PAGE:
If you do sell a start-up kit and manage to recruit a new distributer you are then eligible to gain a percentage from their commissions too. If those new recruits also go on to recruit new distributers, then you are also eligible to gain a percentage of those new distributers' profits too! Many pyramid schemes offer commissions down to three, four or five generations of new recruits.
The concept is to multiply the number of distributers in the generations beneath your connection to the company in order to multiply the commissions you may gain.
This sounds incredible! Take a look at the pyramid of coins to the right. Imagine being at the top. That is a conservative pyramid structure. Think about it! Let us say that you recruit ten people. All of those ten new recruits are able to recruit a further ten people. Again, each of those ten recruit ten more who each recruit another ten. Already, you would have 10,000 sets of commission every month! That is a phenemonal potential income.
But this is not really the full truth of the story...
The full truth is that almost all pyramid schemes encourage you to focus only on selling start-up kits to recruit new distributers, not to go out and sell the unique high-quality products themselves. Selling start-up kits not only attracts a good commission but also increases the number of distributers on the layers beneath you in the pyramid. It makes sense doesn't it? The more distributers you have, the higher your potential commissions.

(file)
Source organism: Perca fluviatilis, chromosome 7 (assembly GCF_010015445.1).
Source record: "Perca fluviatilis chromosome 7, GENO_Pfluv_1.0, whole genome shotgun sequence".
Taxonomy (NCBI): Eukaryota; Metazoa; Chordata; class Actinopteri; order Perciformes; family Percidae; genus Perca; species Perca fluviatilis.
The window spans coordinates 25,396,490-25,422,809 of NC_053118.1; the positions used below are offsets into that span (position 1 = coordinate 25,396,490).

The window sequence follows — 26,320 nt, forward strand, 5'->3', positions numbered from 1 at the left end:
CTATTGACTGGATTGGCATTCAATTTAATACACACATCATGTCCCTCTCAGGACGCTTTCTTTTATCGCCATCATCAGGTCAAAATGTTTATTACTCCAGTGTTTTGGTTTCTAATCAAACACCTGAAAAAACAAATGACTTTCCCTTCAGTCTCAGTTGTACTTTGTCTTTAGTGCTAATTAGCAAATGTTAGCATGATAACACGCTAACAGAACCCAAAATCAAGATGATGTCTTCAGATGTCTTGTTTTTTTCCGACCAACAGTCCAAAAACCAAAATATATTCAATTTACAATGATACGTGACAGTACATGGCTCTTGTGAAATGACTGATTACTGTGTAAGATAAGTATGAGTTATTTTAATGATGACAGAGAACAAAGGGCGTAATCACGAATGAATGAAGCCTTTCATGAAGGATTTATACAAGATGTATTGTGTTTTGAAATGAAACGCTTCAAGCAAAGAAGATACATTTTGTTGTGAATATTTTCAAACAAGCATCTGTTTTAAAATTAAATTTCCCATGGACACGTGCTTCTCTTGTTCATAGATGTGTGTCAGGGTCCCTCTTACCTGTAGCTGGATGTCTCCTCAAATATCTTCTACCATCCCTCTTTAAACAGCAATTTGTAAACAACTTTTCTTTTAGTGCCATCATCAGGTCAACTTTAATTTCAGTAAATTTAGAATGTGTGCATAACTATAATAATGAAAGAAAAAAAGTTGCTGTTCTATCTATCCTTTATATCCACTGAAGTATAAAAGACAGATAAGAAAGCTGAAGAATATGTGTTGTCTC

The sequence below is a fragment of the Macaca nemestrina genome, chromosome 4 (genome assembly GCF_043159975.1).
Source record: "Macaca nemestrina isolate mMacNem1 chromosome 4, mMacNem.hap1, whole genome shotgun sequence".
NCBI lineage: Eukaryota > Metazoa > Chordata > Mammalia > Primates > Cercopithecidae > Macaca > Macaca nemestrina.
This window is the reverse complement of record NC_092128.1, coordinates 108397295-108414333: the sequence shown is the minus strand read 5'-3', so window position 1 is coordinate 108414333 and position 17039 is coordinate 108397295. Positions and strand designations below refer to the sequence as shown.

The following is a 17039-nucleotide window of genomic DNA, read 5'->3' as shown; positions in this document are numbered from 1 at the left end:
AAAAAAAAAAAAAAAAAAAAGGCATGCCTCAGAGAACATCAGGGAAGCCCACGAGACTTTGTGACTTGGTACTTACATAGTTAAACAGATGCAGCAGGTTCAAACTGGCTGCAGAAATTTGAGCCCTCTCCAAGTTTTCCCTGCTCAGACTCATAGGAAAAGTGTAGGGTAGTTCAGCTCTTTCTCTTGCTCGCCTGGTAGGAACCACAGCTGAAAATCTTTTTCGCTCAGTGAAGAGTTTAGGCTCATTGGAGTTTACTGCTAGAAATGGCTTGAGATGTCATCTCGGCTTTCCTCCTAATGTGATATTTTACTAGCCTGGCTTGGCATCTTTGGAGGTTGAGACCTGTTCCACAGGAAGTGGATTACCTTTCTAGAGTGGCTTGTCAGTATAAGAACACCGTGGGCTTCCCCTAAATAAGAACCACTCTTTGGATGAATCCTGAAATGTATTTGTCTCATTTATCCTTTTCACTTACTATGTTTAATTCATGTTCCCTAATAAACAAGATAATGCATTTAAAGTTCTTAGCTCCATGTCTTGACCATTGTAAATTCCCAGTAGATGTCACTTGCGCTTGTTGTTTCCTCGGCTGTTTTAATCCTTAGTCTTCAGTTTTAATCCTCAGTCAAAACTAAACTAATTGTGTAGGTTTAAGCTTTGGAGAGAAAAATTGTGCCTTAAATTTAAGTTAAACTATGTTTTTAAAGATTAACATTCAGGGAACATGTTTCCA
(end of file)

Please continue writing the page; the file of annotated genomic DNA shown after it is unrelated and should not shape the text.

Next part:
This is the truth behind pyramid schemes and is very important. So, can I say it again?
The main goal is NOT to sell products but to recruit new distributers.
You buy a start-up kit to a business that promises to make you rich by selling unique, high-quality products, but the only product that is actually sold is the start-up kit itself.
So what are you really selling when you sell a start-up kit?
Ok, so it's a box with a bunch of materials, training workshops and a distribution license, but it is not really that, is it? A start-up kit is actually a promise of a dream or ambition, usually of financial freedom. It is a promise to get rich.
Well, what's the problem? Some people Do make a lot of money...
The problem is that the only product that is being sold is the start-up kit which means that the only money flowing around the pyramid comes from the people already in the pyramid scheme itself or about to join.